• Experience the conflict process in a safe, fun, supportive environment and learn effective strategies for the future.
  • Understand key points that are relevant, clear and memorable and drive home the ideas.
  • Build morale, so people feel confident about owning their learning and enjoy doing it.
  • Trust each other, sharing insights, emotions and experiences, and developing understanding and appreciation of different viewpoints.
  • Become more flexible and adaptive, appreciating there may be more than one way to solve problems.
  • Feel more connected: When people feel connected with colleagues, they’re more likely to look for ways to collaborate rather than compete.

They also provide opportunities for leaders and managers to:

  • Reinforce appropriate behaviours: When teams show co-operation and active listening, or extend trust in these sessions, leaders and managers can show appreciation.

Why Do Workplace Conflicts Happen?

Conflicts arise for a variety of reasons:

  • Communication: Lack of open communication tends to drive conflict underground and create misunderstanding and hostility.
  • Competition: Competing for limited resources can generate interpersonal or interdepartmental conflict. When colleagues compete for scarce resources, recognition or position in the hierarchy, conflict can occur.
  • Inconsistency: Company policies can cause conflicts when they change, or are inconsistently applied or non-existent. Misunderstandings are likely to arise. Your team should know and understand your rules and policies, not have to guess.
  • Diversity: Workplace diversity and differences in temperament and working styles can also spark conflict. Embracing differences and valuing new ideas turns conflict into collaboration.
  • Perspective: Colleagues may have conflicting perceptions, so they see the same incident or issue very differently. For instance, in multi-generational workplaces, each generation will have their own perspective.
  • Interdependency: When colleagues or departments rely on each other and share the same deadline, conflicting pressures can arise. Interdependency means understanding each other’s point of view, needs and priorities and reaching agreement.
  • Emotional Intelligence: Dealing with colleagues as human beings with real lives is often overlooked in workplaces. Empathy and sensitivity to others’ feelings is very helpful in reducing conflict. People with high emotional intelligence are able to do this in a professional manner, while keeping appropriate boundaries. People who don’t see this as important risk making situations worse for themselves and their colleagues. 

Activities to Address Key Conflict Areas

As we’ve said, conflict resolution activities let teams experience conflict in a safe and supportive environment. They help team members understand their instinctive reactions and the likely consequences, and explore better strategies. And all while having fun.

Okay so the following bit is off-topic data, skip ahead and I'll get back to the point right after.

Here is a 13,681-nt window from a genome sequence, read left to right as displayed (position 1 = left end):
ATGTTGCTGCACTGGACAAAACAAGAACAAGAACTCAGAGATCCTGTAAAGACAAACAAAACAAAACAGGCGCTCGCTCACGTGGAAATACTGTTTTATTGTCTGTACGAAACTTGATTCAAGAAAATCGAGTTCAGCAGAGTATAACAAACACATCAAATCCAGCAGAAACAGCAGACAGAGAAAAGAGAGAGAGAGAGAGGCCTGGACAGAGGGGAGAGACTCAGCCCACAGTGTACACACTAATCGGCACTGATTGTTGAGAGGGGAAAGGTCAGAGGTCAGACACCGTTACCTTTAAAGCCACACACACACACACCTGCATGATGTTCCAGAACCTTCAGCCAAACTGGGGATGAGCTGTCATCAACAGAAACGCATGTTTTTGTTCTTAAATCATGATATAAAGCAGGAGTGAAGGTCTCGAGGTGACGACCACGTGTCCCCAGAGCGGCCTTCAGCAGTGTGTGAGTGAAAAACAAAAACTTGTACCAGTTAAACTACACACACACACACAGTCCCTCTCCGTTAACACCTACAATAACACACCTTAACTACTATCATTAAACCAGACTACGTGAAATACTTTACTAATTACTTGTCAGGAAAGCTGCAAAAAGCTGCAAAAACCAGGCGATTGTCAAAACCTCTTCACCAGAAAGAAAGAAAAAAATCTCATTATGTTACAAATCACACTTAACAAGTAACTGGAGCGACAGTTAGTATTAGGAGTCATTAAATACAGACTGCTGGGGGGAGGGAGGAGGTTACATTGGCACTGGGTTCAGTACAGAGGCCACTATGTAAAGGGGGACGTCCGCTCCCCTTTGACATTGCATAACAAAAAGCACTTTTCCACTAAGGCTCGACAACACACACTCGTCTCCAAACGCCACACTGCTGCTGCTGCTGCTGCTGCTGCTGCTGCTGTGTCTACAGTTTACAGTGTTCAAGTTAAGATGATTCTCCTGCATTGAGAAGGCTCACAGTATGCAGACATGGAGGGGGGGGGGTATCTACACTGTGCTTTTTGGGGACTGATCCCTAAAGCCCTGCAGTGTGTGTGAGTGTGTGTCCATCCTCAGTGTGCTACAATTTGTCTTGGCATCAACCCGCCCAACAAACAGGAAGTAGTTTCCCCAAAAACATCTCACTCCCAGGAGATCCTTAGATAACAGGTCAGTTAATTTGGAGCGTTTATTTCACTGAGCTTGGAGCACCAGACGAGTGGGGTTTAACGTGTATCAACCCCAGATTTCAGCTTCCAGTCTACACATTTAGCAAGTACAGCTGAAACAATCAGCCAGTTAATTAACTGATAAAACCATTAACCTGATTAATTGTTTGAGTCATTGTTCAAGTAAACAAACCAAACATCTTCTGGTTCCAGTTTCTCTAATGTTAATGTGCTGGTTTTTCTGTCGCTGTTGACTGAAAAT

Here are some key areas and suggestions. You’ll find details of these games, plus explanations and worksheets, in Mary Scannell’s the big book of conflict resolution games. It’s free to download as a PDF:

Book cover of The Big Book of Conflict Resolution Games by Mary Scannell
Improve your communication skills through games


Understanding Conflict

Experiencing conflict safely, working together to find solutions, and discovering tools to transform future conflicts:

Activities: How do you see it: Positive Spin: Step by Step: Conflict Close Up: Bulls Eye: Note to Self: Anything Goes: Beach Ball Pass: Helium Hoop: Check It Out: Pins and Needles


Developing effective communication skills, specifically listening and engaging in true dialogue, overcoming emotion and turning conflict into constructive discussion.

Activities: You don’t say: The Way We See It: I’m Listening: Mimes: One Question: Re-Creation: Pass the Chips: Keys to Communication: On the Run: Supply Closet: The Butler Did It


Discovering and appreciating team members’ diversity and how this understanding makes the group more effective.

Activities: Another Name Game: Common Uncommon: Diversity Pays: It’s Classified: In or Out: Take a Walk: What a Bunch of Characters


Building trust makes teams stronger, more supportive and comfortable with each other.

Activities: Two Truths and a Lie – with a Twist: Five and Five: Single File: Words of Wisdom: Word Search: Rock and Roll: Consensus Thumbs


Appreciating their own unique perspectives and being aware of other people’s develops teams’ mutual understanding.

Activities: In Character: The Usual Suspects: Resolutions: Building Blocks: Cross Over: Hoop-La: Speed Pass

Emotional Intelligence

Building empathy and sensitivity helps team members interact more effectively, because they are more aware of themselves and others.

Activities: Behind the Mask: Shoes: Let’s Face It: Knot It: Hot Buttons: Get the Memo: The Shoe’s on The Other Foot: Tied Up in Knots


Developing our willingness to collaborate and explore win-win solutions. This can mean changing ingrained assumptions that influence how we understand situations and respond. It starts with giving each other equal importance and respect.

Activities: Personality Plus: It’s a What: Creative Collaboration: Stump the Facilitator: Build a Word: Super Stars: Quotable Quotes: Monumental